My Turn: What we need is better oral health education
For the past couple of years there have been multiple articles concerning access to dental care and the pros and cons of the addition of a mid-level provider to the dental professional team. These arguments deal only with the qualifications and legal scope of practice of those who diagnosis and treat dental diseases, both tooth decay and periodontal disease, as well as the costs.
What has been completely ignored is that dental diseases are 95 percent preventable with proper daily oral hygiene practices, a healthy diet, fluoridation of public water supplies and appropriately timed application of dental sealants and fluoride varnish.
Oral health education is severely lacking, even in the great majority of dental offices. Why? Because there is no dental benefit coverage for oral hygiene instructions as there are for “dental cleanings” and treatment for dental disease. (Dental offices simply are not paid to teach preventative education!) In addition, the dental hygienist positions in the great majority the public schools were eliminated years ago and, although there are several effective school-based dental preventative programs in the state, they are few and far between.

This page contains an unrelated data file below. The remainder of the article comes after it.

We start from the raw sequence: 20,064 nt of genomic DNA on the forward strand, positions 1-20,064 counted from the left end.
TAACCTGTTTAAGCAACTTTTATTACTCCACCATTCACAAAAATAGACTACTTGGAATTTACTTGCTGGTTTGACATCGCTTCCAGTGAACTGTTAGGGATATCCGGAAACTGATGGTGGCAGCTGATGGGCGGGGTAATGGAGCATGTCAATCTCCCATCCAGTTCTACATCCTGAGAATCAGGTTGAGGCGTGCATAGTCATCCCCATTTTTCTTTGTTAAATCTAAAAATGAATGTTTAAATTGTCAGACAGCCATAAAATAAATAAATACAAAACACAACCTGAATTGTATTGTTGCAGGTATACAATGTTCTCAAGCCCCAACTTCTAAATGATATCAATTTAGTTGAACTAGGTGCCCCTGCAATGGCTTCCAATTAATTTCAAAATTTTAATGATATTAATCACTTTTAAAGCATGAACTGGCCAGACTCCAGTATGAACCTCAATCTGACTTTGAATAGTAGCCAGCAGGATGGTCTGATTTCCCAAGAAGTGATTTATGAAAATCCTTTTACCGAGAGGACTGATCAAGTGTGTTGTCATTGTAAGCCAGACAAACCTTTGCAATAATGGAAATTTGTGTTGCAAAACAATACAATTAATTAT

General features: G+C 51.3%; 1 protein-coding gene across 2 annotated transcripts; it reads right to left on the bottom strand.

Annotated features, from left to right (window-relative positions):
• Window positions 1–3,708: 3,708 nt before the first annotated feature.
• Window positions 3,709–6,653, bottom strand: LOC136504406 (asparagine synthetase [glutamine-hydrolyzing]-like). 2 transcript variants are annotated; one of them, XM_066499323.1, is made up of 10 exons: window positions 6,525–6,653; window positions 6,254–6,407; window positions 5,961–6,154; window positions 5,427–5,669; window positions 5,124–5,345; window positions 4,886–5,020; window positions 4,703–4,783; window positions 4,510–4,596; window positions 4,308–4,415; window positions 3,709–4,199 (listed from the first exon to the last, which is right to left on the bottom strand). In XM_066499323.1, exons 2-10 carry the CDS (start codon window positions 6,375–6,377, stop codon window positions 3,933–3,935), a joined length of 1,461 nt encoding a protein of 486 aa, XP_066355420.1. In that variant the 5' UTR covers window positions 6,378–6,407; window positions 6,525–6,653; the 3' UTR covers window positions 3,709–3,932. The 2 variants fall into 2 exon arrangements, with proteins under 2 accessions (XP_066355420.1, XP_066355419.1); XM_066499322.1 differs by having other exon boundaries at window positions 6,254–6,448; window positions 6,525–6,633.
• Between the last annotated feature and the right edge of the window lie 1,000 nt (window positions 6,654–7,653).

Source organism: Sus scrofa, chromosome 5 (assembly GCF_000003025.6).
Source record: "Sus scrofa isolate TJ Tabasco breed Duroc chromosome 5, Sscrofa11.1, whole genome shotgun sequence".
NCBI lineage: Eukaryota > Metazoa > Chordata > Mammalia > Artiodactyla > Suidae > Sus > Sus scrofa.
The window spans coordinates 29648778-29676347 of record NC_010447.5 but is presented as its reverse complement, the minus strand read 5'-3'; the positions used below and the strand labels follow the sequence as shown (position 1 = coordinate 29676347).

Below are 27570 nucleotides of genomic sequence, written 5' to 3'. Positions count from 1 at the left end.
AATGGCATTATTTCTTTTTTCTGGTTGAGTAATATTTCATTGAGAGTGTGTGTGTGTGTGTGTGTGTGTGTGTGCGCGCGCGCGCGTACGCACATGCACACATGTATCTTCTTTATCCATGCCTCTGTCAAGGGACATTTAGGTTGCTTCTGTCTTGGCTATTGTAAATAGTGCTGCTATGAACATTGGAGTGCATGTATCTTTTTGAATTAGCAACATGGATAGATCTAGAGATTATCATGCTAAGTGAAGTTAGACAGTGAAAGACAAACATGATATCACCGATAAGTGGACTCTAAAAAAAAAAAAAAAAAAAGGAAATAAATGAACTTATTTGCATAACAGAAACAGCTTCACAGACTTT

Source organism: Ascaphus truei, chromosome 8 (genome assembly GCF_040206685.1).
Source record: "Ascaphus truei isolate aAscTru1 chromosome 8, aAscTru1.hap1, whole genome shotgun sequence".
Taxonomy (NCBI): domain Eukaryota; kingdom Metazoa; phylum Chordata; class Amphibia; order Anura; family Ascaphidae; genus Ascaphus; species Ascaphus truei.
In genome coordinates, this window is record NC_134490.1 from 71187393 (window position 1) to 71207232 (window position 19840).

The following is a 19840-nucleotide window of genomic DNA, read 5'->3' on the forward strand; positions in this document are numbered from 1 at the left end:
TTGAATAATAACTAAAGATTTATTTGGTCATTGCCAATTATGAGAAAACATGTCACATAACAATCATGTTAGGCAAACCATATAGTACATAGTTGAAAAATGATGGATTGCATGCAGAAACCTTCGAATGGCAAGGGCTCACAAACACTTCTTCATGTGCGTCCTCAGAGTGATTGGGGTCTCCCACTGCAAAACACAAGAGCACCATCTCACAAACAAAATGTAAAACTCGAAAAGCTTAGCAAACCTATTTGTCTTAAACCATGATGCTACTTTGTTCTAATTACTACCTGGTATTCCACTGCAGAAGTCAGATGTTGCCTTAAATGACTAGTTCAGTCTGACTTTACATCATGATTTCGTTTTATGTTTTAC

In the mid 2000s the American Dental Association proposed training “community dental health coordinators.”
These would be dental assistants with additional public health and nutritional training who would “get the preventative oral health education out of the expensive environment of the dental office” and into the community. To date only one pilot program has been established and only three graduates have finished their training!
Education is the key. For every dollar spent on prevention education, hundreds if not thousands of dollars can saved in treatment costs. In an ideal world, if everyone were practicing proper daily oral hygiene, eating a healthy diet and avoiding those acid-containing soft drinks, sports and energy drinks we would not be talking about the addition of people to the dental profession; we would need far fewer!
(Dr. Richard A. Berryman lives in Concord.)